Rudolph relentlessly toys with the form, combining its component parts to tell idiosyncratically fanciful, open-hearted stories. “Fanciful” and “open-hearted” aren’t words customarily associated with noir, and therein lies Rudolph’s singular talent. The French, as they so often do, have a word for it: gleaning, the practice of picking over a field that has been harvested and finding enough viable material to survive. Alan Rudolph is an unparalleled gleaner of film noir, digging into terrain often dismissed as played out and discovering fertile pockets, appropriating images, techniques and moods for his own purposes.

Accompanying the survey of Alan Rudolph’s films is a wide-ranging interview with the man himself. Rumors abound that this interview was arranged when a Noir City correspondent gatecrashed an academic conference while wearing a lanyard from an unrelated event so he could brace Mr. Rudolph; I will not dignify those scurrilous tales with a response. The interview was conducted via email, Rudolph using my questions as a jumping-off point to construct something off-kilter, insightful and uniquely his own –

When people say a certain movie is real they mean it’s told as if real. It’s still a representation, a dream. I see no singular defined reality in the entire film experience. On either side of the screen. Film is its own reality, a living thing. Whether you’re the director or in the audience of a dark palace, your personal experience is the reality of that film. A film doesn’t exist if no one is there to see it. Ask the tree in the forest about that.

I’m enormously happy with how this piece came out.

Also in this issue: ‘Til Death Do Us Part, my overview of marriage in film noir. It’s intended as something of a companion piece to the 13th Noir City Film Festival, which focuses on the darker side of the matrimonial bond. Several of the movies unspooling at San Francisco’s Castro Theatre from January 16-25 are referenced, but the subject is so broad I could have gone on forever. NOTE: On Saturday, January 17, I’ll be at the Castro along with ace designer Michael Kronenberg, the one and only Christa Faust, and a host of other contributors to sign copies of the Noir City Annual.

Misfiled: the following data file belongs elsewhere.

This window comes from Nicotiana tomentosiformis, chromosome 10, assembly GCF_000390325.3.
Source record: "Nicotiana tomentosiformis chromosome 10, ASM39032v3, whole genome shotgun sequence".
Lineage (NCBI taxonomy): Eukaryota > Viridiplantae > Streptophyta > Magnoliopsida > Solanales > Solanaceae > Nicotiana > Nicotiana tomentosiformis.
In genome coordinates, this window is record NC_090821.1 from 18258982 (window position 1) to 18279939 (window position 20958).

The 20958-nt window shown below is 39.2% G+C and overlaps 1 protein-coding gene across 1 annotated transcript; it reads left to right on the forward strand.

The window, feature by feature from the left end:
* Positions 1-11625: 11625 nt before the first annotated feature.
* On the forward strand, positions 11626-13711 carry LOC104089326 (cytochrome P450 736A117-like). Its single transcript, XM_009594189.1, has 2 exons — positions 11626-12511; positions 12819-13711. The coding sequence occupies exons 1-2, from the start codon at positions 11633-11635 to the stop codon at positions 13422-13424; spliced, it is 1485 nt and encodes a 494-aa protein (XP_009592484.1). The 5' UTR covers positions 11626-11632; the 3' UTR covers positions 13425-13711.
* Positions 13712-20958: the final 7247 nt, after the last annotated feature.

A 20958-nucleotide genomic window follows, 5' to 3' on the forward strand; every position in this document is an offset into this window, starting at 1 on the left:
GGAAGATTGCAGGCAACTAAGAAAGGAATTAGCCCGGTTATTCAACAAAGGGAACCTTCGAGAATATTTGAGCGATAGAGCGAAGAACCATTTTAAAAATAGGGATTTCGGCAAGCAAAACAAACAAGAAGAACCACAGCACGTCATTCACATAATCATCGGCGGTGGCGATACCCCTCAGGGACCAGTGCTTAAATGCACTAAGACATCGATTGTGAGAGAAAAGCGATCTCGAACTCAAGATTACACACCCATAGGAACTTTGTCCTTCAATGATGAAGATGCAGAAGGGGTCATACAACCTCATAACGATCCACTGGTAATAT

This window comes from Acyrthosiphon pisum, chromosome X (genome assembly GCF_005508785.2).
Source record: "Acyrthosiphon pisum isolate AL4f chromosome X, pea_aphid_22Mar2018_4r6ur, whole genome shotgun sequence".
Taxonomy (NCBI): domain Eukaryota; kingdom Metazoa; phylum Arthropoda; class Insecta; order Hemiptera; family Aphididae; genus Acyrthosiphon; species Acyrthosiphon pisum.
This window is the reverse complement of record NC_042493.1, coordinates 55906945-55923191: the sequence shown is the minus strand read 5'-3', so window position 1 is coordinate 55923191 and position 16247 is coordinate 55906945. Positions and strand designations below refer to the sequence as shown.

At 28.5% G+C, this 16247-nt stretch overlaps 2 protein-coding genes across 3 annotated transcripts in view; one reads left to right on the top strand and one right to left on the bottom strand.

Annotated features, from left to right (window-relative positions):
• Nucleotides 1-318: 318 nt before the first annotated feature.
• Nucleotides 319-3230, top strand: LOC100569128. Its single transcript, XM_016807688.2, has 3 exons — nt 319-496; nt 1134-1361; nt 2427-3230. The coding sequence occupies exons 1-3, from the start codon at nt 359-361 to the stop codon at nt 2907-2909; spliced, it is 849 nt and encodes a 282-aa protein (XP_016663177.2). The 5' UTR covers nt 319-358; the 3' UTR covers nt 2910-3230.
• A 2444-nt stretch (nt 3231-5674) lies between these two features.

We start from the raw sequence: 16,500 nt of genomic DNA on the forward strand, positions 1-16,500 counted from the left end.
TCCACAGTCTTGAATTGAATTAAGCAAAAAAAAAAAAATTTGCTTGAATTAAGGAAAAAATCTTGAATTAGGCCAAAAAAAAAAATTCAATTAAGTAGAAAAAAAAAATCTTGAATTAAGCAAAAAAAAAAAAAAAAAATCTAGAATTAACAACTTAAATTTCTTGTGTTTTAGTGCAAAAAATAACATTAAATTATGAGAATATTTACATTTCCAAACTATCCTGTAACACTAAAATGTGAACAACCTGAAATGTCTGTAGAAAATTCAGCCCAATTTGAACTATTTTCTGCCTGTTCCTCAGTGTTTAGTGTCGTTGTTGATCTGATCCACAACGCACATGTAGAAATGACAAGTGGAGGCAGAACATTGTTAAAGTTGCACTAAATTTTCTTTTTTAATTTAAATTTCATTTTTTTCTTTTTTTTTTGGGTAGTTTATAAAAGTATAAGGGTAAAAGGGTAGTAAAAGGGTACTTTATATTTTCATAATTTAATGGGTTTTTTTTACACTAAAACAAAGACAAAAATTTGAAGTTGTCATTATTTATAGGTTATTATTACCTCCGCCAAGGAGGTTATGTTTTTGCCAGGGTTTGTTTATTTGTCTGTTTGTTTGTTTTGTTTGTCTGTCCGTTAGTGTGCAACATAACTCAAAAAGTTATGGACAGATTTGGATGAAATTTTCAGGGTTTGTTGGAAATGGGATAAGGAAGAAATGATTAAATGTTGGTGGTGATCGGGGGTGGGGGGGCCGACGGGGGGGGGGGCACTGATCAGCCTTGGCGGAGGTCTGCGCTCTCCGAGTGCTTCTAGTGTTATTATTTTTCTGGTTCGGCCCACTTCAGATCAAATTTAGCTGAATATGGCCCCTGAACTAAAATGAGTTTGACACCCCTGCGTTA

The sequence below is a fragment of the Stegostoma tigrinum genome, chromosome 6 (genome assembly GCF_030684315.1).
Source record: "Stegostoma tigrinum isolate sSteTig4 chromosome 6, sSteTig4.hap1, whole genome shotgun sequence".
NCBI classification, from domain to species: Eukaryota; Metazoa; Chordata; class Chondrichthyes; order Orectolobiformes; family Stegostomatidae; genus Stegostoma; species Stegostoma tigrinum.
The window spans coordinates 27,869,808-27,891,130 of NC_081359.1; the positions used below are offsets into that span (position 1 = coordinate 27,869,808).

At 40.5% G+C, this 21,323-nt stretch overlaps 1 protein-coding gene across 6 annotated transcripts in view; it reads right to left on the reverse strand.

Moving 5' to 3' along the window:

But wait! There’s more! Like my usual cocktails-and-crime column, as well as a review of the new book Of All the Gin Joints: Stumbling Through Hollywood History, an illustrated tour of Tinseltown tippling.

I assure you, though, it’s not just me in this issue. Behold this stellar line-up:

- Mystery Writers of America Grand Master Lawrence Block (A Walk Among the Tombstones) lists his five favorite noir films

- Crime novelist Terrill Lee Lankford on the neo-noir classic Cutter’s Way

- Usual Noir City suspect Jake Hinkson on Wicked Woman and the off-screen union of star Beverly Michaels and director/co-writer Russell Rouse

- Imogen Sara Smith considers Gone Girl in the context of bad marriage noir

- FNF honcho Eddie Muller on the rescue of 1950’s Woman on the Run, the restoration of the film premiering at this year’s Noir City

And still there’s more! I’m telling you, people, it’s a bonanza.

How do you lay claim to this bounty? Go to the Film Noir Foundation, make your contribution to preserving America’s noir heritage, and the boodle gets dumped in your in-box no questions asked. What are you waiting for?

Saturday, January 10, 2015

Me Elsewhere: A is for Apple

My latest Down the Hatch column is up now at Eat Drink Films. This month the focus is on that all-American “cyder spirit” applejack. I write about three cocktails suitable for the winter months, admitting that the standard-bearer for applejack drinks is not among my favorites and nominating two overlooked ones for this season’s imbibing. Be sure to read the entire issue, packed as usual with goodness. As a bonus, here’s the first time I heard about applejack, from The Computer Wore Tennis Shoes.